GERMANY – 2012 – 110 MIN – COLOUR - FEATURE - IN GERMAN & ENGLISH
A FILM BY MARGARETHE VON TROTTA
The film portrays Hannah Arendt (Barbara Sukowa) during the four years, (1960-64), that she observes, writes, and endures the furious reception for her work about the trial of the Nazi war criminal, Adolf Eichmann. Watching Arendt as she attends the trial, staying by her side as she is both barraged by her critics and supported by a tight band of loyal friends, we experience the intensity of this powerful Jewish woman who fled Nazi Germany in 1933. The fierce, chain-smoking Arendt is an exile who is happy and flourishing in America, but whose penetrating vision makes her an outsider wherever she goes.
When Arendt hears that the Israeli Secret Service has kidnapped Adolf Eichmann in Buenos Aires, and brought him to Jerusalem, she is determined to report on the trial. “I never saw these people in the flesh...” she writes the New Yorker magazine, and “To attend this trial is an obligation I owe to my past.” William Shawn (Nicholas Woodeson), the editor of the magazine The New Yorker, is thrilled to have such an esteemed intellectual cover the historic process, but Arendt’s husband, Heinrich Blücher (Axel Milberg), is not so sure. He worries that this encounter will put his beloved Hannah back into what they both call the “dark times.”
Arendt enters the tense Jerusalem courtroom expecting to see a monster and instead she finds a nobody. The shallow character of the man cannot be easily reconciled with the profound evil of his actions, but Arendt quickly realizes that this contrast is the puzzle that must be solved. She shares her observations in intense discussions with her close friend and father-figure, Kurt Blumenfeld (Michael Degen). And although they often disagree, there is much love and respect between them.
Arendt returns to New York and as she begins to discuss her groundbreaking interpretation of Eichmann, fear ripples through her best friend, Hans Jonas (Ulrich Noethen). Jonas insists that Arendt is taking a far too philosophical approach to this incendiary subject. She’ll only cause confusion, he warns. Arendt stands her ground and Heinrich supports her all the way. After two years of intense thought, additional reading, and further debate with her best American friend, Mary McCarthy (Janet McTeer) her German researcher and friend, Lotte Köhler (Julia Jentsch) and of course, constant consultation with Heinrich, she finally delivers her manuscript. The publication of the article in The New Yorker provokes an immediate scandal in the U.S., Israel, and soon in the rest of the world.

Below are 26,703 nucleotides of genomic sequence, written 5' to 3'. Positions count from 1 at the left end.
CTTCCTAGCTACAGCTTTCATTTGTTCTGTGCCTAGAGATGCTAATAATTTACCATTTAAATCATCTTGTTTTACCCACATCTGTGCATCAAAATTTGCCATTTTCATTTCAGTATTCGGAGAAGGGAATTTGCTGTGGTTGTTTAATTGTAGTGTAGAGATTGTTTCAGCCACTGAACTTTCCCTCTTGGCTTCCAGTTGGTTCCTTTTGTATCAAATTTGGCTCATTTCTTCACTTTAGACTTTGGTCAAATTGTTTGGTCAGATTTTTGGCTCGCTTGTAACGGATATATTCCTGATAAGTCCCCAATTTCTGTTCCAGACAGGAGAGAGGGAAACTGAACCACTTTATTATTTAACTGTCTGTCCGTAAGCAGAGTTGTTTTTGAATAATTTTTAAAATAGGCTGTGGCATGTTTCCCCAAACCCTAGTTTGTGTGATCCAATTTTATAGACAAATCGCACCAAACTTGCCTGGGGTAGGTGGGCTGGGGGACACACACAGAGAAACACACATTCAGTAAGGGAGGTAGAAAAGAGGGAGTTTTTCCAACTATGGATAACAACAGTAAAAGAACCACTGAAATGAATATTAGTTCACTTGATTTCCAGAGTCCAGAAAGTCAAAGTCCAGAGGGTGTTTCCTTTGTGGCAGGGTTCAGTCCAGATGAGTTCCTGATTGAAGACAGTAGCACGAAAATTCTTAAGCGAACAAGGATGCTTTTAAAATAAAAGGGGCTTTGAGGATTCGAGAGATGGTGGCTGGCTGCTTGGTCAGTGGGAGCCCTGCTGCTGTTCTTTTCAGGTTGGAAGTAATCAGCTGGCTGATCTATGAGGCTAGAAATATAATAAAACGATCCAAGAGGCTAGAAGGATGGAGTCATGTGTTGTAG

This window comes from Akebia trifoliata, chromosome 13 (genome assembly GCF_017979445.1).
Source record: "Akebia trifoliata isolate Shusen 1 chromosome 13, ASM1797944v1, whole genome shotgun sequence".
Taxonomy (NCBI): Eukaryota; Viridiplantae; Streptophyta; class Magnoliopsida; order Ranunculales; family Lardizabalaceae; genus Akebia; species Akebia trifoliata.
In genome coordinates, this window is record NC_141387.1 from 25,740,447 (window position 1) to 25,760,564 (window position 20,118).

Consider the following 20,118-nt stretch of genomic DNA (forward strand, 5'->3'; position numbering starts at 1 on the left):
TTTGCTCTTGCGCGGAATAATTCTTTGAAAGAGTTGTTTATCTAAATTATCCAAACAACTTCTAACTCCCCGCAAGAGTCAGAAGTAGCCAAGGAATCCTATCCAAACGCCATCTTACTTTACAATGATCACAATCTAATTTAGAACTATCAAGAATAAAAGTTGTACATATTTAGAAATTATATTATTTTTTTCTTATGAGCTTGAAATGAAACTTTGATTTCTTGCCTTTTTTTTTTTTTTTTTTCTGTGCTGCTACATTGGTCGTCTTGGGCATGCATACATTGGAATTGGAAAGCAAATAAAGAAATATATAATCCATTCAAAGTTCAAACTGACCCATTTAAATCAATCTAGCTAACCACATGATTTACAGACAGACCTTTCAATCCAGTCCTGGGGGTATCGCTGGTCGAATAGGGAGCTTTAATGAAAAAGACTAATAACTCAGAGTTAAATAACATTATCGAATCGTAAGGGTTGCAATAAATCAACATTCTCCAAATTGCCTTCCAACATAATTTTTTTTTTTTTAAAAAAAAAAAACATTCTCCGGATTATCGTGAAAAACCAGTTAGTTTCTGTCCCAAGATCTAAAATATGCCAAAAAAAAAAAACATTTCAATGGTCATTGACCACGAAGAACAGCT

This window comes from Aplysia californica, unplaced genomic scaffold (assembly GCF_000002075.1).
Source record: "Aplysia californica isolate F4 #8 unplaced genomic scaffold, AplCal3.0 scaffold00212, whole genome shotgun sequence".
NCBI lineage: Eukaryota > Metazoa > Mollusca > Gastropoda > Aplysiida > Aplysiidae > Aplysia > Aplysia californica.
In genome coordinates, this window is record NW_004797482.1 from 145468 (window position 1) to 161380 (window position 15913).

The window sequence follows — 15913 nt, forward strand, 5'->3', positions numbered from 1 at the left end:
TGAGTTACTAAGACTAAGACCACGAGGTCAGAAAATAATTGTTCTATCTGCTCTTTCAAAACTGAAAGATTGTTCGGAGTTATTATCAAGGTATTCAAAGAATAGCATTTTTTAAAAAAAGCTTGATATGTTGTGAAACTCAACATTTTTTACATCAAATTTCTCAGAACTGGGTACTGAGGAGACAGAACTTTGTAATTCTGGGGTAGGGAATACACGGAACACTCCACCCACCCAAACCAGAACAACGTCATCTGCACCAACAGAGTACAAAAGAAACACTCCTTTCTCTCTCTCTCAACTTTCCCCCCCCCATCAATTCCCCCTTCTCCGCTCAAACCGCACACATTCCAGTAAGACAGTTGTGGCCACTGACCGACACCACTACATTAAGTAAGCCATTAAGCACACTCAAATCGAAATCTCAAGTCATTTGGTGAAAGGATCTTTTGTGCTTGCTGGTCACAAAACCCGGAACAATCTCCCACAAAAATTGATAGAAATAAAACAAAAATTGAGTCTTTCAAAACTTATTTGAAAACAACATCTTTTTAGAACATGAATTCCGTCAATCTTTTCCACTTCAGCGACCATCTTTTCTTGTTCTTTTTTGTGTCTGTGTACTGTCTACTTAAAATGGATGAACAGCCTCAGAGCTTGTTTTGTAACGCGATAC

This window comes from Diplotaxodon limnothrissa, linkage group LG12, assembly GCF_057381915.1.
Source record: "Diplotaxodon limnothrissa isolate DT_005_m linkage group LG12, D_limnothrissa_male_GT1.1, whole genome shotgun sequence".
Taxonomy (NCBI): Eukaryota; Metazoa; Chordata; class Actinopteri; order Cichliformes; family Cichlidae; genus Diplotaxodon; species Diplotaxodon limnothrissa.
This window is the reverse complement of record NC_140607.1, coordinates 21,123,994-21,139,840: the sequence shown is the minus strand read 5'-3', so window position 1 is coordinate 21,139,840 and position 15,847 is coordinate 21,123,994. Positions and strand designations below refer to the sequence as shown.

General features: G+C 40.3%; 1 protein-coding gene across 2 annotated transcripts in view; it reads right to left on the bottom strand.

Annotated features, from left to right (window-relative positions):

Von Trotta was born in 1942 in Berlin and studied German and Romance languages and literature in Munich and Paris. Margarethe von Trotta ranks among the world’s most renowned writer-directors. Over the years she has created an extensive oeuvre of dedicated and impressive filmmaking that never fails to confirm her pronounced talent for fusing the personal experience with the political theme, developing a distinctive form that is emotionally rich and enjoys wide public appeal. Von Trotta's protagonists often stem from a historical reality that she counters with the feminine solidarity and strength of women who transform their lives and break out of conditions defined as normal.
"Feminist political thinker Hannah Arendt honoured in Von Trotta film"
- FOREVER YOUNG NEWS
"HANNAH ARENDT succeeds at articulating the complex ideas that defined the subject's life, which makes the movie a lingering intellectual exercise as well as an eye-opening examination of 20th century thought."
"The long process of bringing thinker Hannah Arendt to life on the screen" (Interview with Margarethe Von Trotta)
- THE GLOBE AND MAIL
"Intelligent work exceedingly relevant and inspiring"
"Intellectual history film anything but banal"
- TORONTO SUN
"The fearless life of Hannah Arendt: scholar, outcast at every turn"
- THE NATIONAL POST
NNNN! "Credit Sukowa with a superb performance as a woman who lost friends as she influences people, and Janet McTeer is a delight as her loyal friend, writer Mary McCarthy."
- NOW MAGAZINE
"A fascinating little piece of history that gets molded into some very solid entertainment by an excellent leading performance."
"Intense, fearless Hannah Arendt is an apt subject for Margarethe Von Trotta and her collaborator, Barbara Sukowa" (Interview with Margarethe Von Trotta)
- NOW MAGAZINE
"German actress Barbara Sukowa is exemplary as the great 20th century thinker"
- THE GLOBE AND MAIL
"Von Trotta's best asset is Sukowa... She brings grace and conviction to a challenging role. In so doing, she bolsters the film's prevailing message about the courage it takes to grapple with the 'moral collapse' that affected every European of the era, Arendt included."
- THE GRID
"Hannah Arendt makes an unlikely screen heroine"
- THE TORONTO STAR
"Smart women tend to get labelled quickly, which is why director Margarethe Von Trotta and actor Barbara Sukowa immediately dance around the descriptions assigned to Hannah Arendt." (Interview with Margarethe Von Trotta)
- POSTMEDIA NEWS
"In the end it's not really about Israel, Eichmann, Jews or Nazis. It's the study of the banality of evil."
- WINDSOR SQUARE
"Sukowa rises to the fore in an award-worthy performance. Her diction and pitch fit the scene perfectly. This powerful climax alone is worth the price of admission."
- THE CANADIAN JEWISH NEWS